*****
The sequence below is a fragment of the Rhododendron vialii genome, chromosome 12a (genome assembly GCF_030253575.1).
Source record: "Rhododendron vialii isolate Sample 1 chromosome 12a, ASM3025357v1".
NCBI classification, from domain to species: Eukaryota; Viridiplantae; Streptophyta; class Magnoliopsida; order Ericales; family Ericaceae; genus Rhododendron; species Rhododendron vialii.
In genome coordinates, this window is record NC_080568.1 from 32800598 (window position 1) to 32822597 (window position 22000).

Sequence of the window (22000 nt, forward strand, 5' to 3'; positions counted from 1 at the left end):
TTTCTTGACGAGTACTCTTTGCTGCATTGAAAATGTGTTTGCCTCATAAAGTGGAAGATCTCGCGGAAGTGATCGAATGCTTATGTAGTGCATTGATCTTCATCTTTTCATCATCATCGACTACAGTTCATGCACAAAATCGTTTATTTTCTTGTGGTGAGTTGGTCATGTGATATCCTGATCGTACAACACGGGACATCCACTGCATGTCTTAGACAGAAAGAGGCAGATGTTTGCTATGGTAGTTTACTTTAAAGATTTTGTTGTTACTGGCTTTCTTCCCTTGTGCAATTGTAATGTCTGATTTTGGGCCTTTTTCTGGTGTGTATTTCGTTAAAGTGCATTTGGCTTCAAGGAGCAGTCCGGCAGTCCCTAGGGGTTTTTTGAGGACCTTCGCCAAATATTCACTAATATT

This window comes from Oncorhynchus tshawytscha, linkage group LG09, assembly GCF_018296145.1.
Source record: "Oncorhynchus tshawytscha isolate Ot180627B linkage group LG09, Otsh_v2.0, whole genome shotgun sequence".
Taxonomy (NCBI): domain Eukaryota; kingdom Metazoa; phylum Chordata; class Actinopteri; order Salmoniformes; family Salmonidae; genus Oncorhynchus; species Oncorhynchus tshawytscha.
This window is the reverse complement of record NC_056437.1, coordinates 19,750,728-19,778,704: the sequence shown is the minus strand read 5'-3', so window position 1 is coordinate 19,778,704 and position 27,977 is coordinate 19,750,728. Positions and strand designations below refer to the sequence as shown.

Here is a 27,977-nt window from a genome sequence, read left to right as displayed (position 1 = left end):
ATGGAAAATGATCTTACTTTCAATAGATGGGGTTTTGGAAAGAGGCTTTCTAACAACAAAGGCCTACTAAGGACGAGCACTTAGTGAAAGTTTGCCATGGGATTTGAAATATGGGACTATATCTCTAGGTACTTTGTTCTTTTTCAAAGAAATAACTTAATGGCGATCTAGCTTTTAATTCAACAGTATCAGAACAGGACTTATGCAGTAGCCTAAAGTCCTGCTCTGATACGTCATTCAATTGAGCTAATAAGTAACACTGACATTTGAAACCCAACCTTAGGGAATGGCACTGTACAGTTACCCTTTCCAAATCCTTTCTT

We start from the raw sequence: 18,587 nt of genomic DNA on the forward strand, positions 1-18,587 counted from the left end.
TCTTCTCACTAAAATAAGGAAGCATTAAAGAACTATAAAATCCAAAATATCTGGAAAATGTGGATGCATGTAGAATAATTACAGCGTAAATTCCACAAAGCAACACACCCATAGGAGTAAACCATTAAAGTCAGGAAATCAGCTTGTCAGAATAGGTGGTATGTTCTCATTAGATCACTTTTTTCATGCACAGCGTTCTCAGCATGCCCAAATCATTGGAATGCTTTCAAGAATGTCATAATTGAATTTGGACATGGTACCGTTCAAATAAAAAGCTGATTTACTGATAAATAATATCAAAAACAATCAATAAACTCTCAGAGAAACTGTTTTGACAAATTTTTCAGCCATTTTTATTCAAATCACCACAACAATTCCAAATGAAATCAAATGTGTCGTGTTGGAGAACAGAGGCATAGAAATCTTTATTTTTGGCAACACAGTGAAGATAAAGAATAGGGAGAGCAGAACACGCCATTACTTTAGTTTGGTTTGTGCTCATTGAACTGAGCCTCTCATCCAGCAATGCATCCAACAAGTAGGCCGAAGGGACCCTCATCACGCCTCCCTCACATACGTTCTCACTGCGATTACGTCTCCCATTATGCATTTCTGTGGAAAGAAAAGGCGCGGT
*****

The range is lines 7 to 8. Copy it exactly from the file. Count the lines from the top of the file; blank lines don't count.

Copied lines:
This window comes from Oncorhynchus tshawytscha, linkage group LG09, assembly GCF_018296145.1.
Source record: "Oncorhynchus tshawytscha isolate Ot180627B linkage group LG09, Otsh_v2.0, whole genome shotgun sequence".